Germany for its part took the wonderful step of creating the publicly-available “” database to permit Holocaust victims and their descendants from around the world to report claims for free.  Incredibly, the German Lost Art Foundation recently removed not only Dead City III but also 62 other claims by the Fischer-Grünbaum Trust and Family of Fritz Grünbaum, who was a victim of the Dachau Concentration Camp, at the request of art dealers.

The Leon Fischer Trust for the Life and Work of Fritz Grünbaum is hopeful that the efforts of the State Department and the JUST Act will help finally to liberate works of art that have been called “the last prisoners of World War II”.

 The Fischer-Grünbaum Trust is represented by Dunnington Bartholow & Miller LLP. Partner Raymond Dowd will be attending the upcoming 20th anniversary conference in Berlin.




For more Information, contact Kieren Weisert, PR Associate at (606) 304-9278 or email Mr. Weisert at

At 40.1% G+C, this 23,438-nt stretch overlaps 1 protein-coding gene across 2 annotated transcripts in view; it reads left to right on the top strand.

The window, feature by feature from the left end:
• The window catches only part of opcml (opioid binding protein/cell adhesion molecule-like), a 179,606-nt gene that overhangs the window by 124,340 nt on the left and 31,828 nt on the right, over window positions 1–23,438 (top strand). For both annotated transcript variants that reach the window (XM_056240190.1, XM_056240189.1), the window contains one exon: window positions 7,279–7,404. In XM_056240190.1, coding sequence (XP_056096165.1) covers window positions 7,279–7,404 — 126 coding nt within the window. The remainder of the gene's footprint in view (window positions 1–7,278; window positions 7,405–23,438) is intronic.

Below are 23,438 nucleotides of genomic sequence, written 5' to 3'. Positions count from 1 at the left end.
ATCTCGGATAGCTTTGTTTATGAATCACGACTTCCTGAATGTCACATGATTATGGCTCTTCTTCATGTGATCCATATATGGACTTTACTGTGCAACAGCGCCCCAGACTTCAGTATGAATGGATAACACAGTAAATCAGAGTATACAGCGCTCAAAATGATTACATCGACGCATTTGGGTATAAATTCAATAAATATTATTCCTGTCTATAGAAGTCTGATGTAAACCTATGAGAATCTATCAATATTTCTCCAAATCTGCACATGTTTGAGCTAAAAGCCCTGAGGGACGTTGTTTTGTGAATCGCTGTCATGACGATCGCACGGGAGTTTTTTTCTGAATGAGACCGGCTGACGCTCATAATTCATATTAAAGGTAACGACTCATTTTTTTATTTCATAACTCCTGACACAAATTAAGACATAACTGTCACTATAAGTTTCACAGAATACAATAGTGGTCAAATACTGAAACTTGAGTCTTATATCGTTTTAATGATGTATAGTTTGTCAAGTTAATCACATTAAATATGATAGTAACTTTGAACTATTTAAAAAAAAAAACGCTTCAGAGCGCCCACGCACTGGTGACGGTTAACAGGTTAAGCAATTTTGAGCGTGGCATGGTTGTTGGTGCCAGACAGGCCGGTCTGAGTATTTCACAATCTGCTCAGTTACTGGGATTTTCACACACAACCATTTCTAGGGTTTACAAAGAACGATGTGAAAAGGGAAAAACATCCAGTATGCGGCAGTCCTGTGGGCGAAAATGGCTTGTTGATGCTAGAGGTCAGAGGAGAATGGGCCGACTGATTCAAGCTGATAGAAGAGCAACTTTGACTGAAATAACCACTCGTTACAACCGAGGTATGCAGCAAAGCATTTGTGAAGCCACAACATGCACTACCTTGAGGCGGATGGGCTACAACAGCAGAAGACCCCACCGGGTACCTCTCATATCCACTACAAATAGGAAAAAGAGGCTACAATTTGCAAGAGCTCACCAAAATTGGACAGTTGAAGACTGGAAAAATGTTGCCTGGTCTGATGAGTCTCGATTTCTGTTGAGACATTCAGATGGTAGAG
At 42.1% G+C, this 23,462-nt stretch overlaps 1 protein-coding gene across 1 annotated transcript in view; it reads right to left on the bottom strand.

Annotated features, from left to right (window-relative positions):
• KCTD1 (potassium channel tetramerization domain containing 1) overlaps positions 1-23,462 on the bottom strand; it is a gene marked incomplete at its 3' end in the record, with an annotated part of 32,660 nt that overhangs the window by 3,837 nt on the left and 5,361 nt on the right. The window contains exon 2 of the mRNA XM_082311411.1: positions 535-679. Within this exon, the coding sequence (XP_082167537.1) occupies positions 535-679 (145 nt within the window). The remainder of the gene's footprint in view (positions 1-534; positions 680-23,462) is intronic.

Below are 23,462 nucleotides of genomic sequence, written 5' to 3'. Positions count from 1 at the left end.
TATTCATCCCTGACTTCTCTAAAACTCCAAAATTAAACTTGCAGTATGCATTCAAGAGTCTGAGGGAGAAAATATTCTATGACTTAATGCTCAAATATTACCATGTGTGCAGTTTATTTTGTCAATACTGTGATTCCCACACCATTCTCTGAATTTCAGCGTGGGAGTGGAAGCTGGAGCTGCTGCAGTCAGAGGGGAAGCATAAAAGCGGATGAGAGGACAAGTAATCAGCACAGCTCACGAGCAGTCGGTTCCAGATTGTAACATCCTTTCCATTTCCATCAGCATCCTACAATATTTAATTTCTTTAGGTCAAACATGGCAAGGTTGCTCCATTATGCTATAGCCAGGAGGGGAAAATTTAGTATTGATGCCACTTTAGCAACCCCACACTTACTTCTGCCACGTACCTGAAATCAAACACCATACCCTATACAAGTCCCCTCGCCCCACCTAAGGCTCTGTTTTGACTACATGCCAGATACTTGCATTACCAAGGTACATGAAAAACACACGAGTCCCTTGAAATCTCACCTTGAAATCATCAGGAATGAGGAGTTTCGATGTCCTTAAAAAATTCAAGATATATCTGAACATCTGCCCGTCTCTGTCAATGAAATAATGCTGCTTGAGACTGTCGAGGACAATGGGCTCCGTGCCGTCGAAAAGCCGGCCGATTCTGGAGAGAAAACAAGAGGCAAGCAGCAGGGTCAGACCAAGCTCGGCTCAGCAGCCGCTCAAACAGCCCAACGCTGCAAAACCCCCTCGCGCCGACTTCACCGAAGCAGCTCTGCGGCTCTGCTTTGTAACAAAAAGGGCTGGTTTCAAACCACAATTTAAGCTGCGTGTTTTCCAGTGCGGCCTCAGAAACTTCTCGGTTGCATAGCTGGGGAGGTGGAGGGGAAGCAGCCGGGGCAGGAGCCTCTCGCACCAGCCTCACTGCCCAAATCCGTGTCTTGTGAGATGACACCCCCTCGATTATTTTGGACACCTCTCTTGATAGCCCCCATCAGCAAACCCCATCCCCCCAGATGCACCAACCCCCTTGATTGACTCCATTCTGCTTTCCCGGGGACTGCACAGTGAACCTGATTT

On the Radio: Der Schiele-Fan

Der Streit um die Sammlung des Kabarettisten Fritz Grünbaum. Aus Anlass des 100.Todestages von Egon Schiele

Gestaltung: Ulrike Schmitzer

Im April 2018 fällte der Oberste Gerichtshof von New York ein umstrittenes Urteil: Er sprach den Nachfahren des Kabarettisten und Schauspielers Fritz Grünbaum zwei Werke bildender Kunst zu. Fritz Grünbaum war ein großer Kunstliebhaber, er besaß eine Sammlung mit 400 Werken, 80 davon stammten von Egon Schiele.

Diese Schiele- Sammlung beschäftigt die Gerichte seit mehr als 20 Jahren. Denn Fritz Grünbaum wurde 1938 ins KZ Dachau deportiert, wo er 1941 ermordet wurde. Seine Frau Lilly wurde 1942 in Maly Trostinec umgebracht. Was dann mit seiner Sammlung geschah, darüber streiten die Gerichte bis heute. Haben die Nazis sie geraubt oder war sie bei einer Spedition eingelagert?

Tatsache ist, dass Grünbaums Schwägerin in den 1950er Jahren insgesamt 72 Werke von Egon Schiele verkaufte. Stammten sie aus der Sammlung Grünbaum oder aus ihrer eigenen? War sie zum Verkauf berechtigt?